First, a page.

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Sunday 4 December 2016

Dubs have to make big bench decisions for showdown with Kerry

To start Kevin Mac or spring him is one of several huge Dub calls

Dublin footballer Michael Darragh MacAuley signs autographs for supporters during the Dublin Senior Football Open Night. Parnell Park, Dublin
Dublin footballer Michael Darragh MacAuley signs autographs for supporters during the Dublin Senior Football Open Night. Parnell Park, Dublin

The start of All-Ireland week: when management teams earn their corn. The physical work has all been done but players must be in the right mental place too - and fully au fait with the game-plan.

Then there are those vital calls to be made over the fitness/form of certain players.

For Dublin, given the stellar impact of several subs in the semi-final replay against Mayo, contrasting with the contribution of some starters, this is no easy team to pick against Kerry next Sunday.

In their different ways, Michael Darragh Macauley, Mick Fitzsimons, Kevin McManamon and Alan Brogan all contributed positively to Dublin's fourth quarter victory surge.

CRITICAL

Ultimately the buck stops with Jim Gavin, but his selectors must be on their game too. Do they hold back some big names for the critical last quarter? "They're all difficult to pick - 26 is tough to pick," insists Declan Darcy, while quick to stress that Kerry's Éamonn Fitzmaurice has the same dilemma, possessing some "wonderful players" who must be told they aren't starting.

"The way the game has evolved, it's a bit like the rugby as well - the subs coming in are a huge part of it, and they can be equally important."

All of which leads, neatly, to Dublin's most famous of all super-subs. Kevin McManamon has broken Kerry hearts not once but twice: his goals were the catalyst for victory in the 2011 All-Ireland final and the 2013 semi-final. Nor has he lost his Midas touch off the bench: 'Mac the Knife' delivered 1-1 incisions in each of the Mayo showdowns.

"That hateful type of player," surmises Darcy, the adjective meant as a compliment. "If I was playing myself I wouldn't like to see him coming in on me. He has that low centre (of gravity), pace and an eye for goal. And he's driven.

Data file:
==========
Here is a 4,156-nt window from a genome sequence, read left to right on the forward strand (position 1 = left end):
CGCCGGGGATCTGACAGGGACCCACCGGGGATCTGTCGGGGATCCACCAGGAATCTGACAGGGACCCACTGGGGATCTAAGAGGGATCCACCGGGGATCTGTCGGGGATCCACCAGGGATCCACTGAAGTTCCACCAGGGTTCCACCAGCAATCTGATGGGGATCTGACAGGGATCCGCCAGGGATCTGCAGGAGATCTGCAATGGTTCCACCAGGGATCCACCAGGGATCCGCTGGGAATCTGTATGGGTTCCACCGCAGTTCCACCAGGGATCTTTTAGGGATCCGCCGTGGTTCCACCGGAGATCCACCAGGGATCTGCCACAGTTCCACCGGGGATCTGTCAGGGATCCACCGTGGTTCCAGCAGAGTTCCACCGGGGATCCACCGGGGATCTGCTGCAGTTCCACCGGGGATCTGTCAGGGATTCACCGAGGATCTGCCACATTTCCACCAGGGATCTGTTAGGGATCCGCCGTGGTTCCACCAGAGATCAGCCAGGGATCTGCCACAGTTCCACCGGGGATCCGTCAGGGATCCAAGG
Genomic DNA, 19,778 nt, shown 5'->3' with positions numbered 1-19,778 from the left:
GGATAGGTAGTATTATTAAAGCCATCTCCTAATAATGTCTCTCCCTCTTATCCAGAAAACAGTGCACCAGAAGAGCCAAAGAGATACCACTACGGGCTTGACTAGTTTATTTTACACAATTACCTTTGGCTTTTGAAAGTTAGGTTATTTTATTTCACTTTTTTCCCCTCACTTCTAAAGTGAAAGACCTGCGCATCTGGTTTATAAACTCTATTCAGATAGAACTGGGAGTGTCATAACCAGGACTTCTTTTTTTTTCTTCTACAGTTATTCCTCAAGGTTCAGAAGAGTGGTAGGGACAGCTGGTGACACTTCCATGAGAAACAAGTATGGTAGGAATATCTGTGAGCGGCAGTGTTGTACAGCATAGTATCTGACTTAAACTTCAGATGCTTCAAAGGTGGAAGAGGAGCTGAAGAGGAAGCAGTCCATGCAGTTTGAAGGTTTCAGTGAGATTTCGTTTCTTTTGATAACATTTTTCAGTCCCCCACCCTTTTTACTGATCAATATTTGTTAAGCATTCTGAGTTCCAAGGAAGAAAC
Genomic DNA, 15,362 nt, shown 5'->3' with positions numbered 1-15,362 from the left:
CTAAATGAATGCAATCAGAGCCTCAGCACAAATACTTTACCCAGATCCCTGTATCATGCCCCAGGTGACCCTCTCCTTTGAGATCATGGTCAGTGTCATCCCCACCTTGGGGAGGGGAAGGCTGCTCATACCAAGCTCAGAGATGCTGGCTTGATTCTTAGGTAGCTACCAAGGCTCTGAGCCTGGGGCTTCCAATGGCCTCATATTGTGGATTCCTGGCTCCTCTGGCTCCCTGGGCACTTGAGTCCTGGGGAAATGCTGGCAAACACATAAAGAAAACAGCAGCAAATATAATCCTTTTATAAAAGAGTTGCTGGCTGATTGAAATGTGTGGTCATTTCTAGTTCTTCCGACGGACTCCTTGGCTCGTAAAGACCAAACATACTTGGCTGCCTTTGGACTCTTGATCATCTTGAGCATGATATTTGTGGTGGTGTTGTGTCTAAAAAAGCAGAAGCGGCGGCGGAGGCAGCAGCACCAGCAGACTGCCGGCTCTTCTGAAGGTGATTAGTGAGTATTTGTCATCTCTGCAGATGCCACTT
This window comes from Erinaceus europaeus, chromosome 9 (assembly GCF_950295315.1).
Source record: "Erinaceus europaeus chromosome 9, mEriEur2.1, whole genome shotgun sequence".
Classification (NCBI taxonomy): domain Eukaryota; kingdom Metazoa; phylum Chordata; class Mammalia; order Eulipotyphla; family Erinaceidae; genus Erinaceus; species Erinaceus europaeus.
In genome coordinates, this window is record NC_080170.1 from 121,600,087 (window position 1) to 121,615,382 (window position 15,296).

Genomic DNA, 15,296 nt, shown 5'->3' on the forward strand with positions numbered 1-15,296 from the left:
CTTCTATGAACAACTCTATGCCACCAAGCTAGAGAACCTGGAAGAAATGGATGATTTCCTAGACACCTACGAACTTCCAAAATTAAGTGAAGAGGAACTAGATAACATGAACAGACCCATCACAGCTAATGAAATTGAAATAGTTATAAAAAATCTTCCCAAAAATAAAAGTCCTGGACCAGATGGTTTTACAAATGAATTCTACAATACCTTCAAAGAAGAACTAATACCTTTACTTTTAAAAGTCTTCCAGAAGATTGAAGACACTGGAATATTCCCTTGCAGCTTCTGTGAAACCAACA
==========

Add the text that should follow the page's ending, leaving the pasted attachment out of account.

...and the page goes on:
"Obviously, if you were running around after some of the Dublin forwards and then you look at him for the last 20 minutes, you'd go 'Jesus'. Croke Park is not the place to be seeing Kevin McManamon coming to you ... at the same time, I think Kevin could equally do as much damage in the first 15 minutes of the game as the last 15 minutes."

VICTIM

The Dublin selector agrees that, in some ways, McManamon is a victim of his own success. But he adds: "Some of his moments will be iconic moments. As a footballer, he'll be well remembered. His impact has been phenomenal … he is still a huge part of the team and whether he starts or finishes, he is going to be a handful for anybody."

Darcy accepts it can be "hard for players" to get their heads around the concept of having a crucial role to play when not actually starting.

"Certainly in 2013, the impact of our subs off the bench was a huge part of the game. This year, things have changed a little bit. Games are stifled a little bit, they aren't as free-flowing.

"In 2013, everyone was going toe-to-toe with us and the games were free-flowing, now they are stagnating a little bit with more phases of play and strategies, and it is more difficult to impact a game when it is tightly strung-up like that.

"But you got a sense of it the last day - the subs impacted. We got it right. We stuttered through other games to get that impact. But the last day, they were huge in the last 20 minutes."

As a fixture, Dublin/Kerry has contributed to the rich tapestry of impact subs. And we're not just talking of Kevin Mac … go back to 2001, and that celebrated All-Ireland quarter-final stalemate in Thurles when Darcy was playing.

Who kickstarted the Sky Blue comeback? Vinny Murphy with his goal. Who saved Kerry at the death? Maurice Fitzgerald with his outrageous sideline ball equaliser.

Darcy, who skippered Leitrim to an historic Connacht title before reverting to his native Dublin for the second half of his career, still cherishes the memory of that road trip to Thurles, even if Day Two ended in defeat.

"There's a nostalgic rivalry there that brings out the very best in everybody in both counties. Kerry really want to beat Dublin, always did; and Dublin always want to beat Kerry. It just has that edgy kind of feel to it," he says.

DIFFERENT

"It's nothing like any other game. I played against Meath in Leinster finals ... but this is different. It is different."

As for 2001, he recalls: "Maurice Fitzgerald's kick - they're moments that are created in games against teams that are competing hard against each other, like Dublin and Kerry. Moments that you'll remember - and rightly so, they're great occasions and they bring out the very best in players.

"So hopefully on Sunday it will bring out the very best in us anyway - hopefully not as much them!"

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